Having a problem in our yard that I am fairly certain is connected to a waterproofing project completed by the previous homeowner.

My layperson's understanding of the situation and work completed: the previous homeowner was experiencing water in the basement, so they had a company come in and cut out the floors at the edges of the foundation and install a system to redirect water. In addition, they installed pipes a few inches below the surface in the yard to redirect water from the downspouts away from the foundation. The downspouts feed directly into these pipes above ground, and the pipes seem to be running about 5-6 feet underground. I'm coming to that estimation because in the time we've been here I've noticed that two of the four downspouts seem to be creating very swampy pits about 5-6 feet away from them every time it rains, and it'll stay that way for days. These pits are only about 6-12 inches in diameter, and my guess is that the water is just pooling up rather than spreading through the soil which is clay-based in my area (SW Ohio).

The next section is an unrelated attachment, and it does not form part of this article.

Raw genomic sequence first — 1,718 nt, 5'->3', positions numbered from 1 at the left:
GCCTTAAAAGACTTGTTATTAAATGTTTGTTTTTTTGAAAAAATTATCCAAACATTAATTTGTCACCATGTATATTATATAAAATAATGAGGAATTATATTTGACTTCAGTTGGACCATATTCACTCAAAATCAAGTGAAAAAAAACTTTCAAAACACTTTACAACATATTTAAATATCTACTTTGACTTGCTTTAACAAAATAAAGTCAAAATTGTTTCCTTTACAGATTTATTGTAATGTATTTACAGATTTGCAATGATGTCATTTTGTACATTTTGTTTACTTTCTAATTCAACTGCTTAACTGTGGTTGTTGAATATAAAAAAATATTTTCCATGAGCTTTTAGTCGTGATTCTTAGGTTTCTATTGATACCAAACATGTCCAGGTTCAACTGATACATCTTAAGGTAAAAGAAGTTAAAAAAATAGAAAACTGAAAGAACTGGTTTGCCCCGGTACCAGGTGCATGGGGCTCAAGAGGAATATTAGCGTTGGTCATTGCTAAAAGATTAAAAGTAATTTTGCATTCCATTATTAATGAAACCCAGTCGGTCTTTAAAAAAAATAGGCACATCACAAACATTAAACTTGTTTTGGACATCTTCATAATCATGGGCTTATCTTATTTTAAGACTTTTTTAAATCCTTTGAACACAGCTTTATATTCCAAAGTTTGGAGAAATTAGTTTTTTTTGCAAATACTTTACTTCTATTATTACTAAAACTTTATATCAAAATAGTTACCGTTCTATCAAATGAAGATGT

I'm no expert on any of this, I just want a solution so I stop twisting my ankle in these surprise mud pits every time I cut the grass. I don't know if the way they completed the work was wrong, but it feels to me like some sort of exhaust should have been installed to allow the water to spread out when it reaches the ends of the pipes. I'm thinking that this type of product is what I need at the end of the pipes. Before I go start digging up my yard trying to install a couple of these, I was hoping to get some affirmation that I'm assessing the situation properly. Any advice would be greatly appreciated.

2 Answers 2


Typical approach for slow-draining soils would be to install a dry well at the end of the pipes (at least the problem ones.)

That provides a larger area for water to infiltrate the soil, and also some storage for when the inflow exceeds the infiltration rate.


Perhaps you could make underground extensions of these drains. You could cut out grass above like strips of sod, and then make trenches that you will fill with gravel or sand. People also add landscape fabric above these but below the topsoil to keep out the finer sediments that would clog the spaces between the grains of sand or bits of gravel.

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